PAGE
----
Pharmacokinetics and clinical effect during continuous epidural infusion with ropivacaine 2.5 mg/ml or bupivacaine 2.5 mg/ml for labour pain relief
Version of Record online: 31 DEC 2008
© 1998 Acta Anaesthesiol Scand
Acta Anaesthesiologica Scandinavica
Volume 42, Issue 8, pages 890–896, September 1998
How to Cite
Irestedt, L., Ekblom, A., Olofsson, C., Dahlstrom, A.-C. and Emanuelsson, B.-M. (1998), Pharmacokinetics and clinical effect during continuous epidural infusion with ropivacaine 2.5 mg/ml or bupivacaine 2.5 mg/ml for labour pain relief. Acta Anaesthesiologica Scandinavica, 42: 890–896. doi: 10.1111/j.1399-6576.1998.tb05347.x
- Issue online: 31 DEC 2008
- Version of Record online: 31 DEC 2008
- Received 21 July, accepted for publication 24 November 1997
- Continuous epidural analgesia;
- labor pain relief;
- neonatal evaluation;
Background: Ropivacaine has shown less systemic toxicity than bupivacaine, and comparatively low muscle-blocking properties could constitute another advantage when used epidurally for obstetric pain relief. We aimed primarily to compare maternal and foetal drug disposition following continuous epidural infusion of ropivacaine or bupivacaine.
Methods: Twenty-four full-term, nulliparous women were randomized to continuous epidural infusion (10 ml/h) of ropivacaine 2.5 mg/ml or bupivacaine 2.5 mg/ml for labour pain relief in a double-blind, parallel-group design. Maternal blood samples were collected up to 24 h after the end of infusion as well as taken from the umbilical cord at the time of delivery. Sensory and motor block as well as analgesia were assessed. All the women were monitored by cardiotocography and neonatal assessment was performed.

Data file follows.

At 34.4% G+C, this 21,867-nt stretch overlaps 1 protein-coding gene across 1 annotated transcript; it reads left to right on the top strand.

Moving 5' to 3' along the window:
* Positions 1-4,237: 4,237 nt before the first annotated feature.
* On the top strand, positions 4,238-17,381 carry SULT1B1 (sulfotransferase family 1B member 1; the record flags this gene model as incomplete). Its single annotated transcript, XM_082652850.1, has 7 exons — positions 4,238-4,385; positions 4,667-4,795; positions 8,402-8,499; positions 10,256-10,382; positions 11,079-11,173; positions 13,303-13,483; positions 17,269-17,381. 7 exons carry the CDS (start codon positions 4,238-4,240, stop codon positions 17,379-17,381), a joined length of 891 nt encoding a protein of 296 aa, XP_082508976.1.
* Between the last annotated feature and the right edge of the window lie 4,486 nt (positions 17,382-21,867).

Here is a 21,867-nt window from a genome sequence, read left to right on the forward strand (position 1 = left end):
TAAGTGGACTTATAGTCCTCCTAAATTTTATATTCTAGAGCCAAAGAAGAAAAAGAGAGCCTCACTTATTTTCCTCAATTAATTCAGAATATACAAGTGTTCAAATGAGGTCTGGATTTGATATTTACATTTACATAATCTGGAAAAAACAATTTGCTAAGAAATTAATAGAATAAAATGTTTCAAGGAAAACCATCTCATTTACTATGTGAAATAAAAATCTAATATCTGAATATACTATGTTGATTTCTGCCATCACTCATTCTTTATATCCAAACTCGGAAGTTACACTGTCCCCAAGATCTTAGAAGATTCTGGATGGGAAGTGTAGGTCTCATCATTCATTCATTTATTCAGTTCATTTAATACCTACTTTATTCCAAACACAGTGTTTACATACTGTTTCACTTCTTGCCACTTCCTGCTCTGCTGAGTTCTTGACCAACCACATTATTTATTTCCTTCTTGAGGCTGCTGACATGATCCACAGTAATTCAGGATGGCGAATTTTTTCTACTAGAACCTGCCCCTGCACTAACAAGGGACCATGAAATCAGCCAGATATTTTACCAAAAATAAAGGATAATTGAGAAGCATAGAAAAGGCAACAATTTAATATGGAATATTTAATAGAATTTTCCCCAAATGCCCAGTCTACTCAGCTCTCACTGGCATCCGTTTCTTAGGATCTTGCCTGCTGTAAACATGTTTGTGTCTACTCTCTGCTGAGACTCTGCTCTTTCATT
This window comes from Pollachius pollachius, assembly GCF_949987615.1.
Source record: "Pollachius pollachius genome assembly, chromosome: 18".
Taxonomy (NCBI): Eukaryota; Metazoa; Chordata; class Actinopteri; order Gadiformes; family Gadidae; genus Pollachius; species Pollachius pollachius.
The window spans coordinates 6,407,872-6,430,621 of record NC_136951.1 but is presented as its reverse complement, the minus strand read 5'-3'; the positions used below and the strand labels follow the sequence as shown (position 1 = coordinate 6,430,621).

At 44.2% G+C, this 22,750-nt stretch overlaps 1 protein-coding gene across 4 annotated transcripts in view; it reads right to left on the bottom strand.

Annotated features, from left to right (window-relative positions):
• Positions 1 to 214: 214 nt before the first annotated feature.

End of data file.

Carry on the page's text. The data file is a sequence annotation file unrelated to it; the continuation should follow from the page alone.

Results: The sensory block was adequate for both drugs. Higher plasma levels (total and free) were seen with ropivacaine, although the infusion with bupivacaine continued on average for about 2 hours longer. However, the ratios between maternal and umbilical blood concentrations were similar for both drugs. Normal neonatal Apgar and neonatal adaptive capacity scores (NACS) were found in both groups.
Conclusion: A continuous epidural infusion of 25 mg/h ropivacaine or bupivacaine both produced good labour pain relief. Higher total and free plasma concentrations were seen for ropivacaine. The ratios between maternal and umbilical plasma levels were similar for both drugs.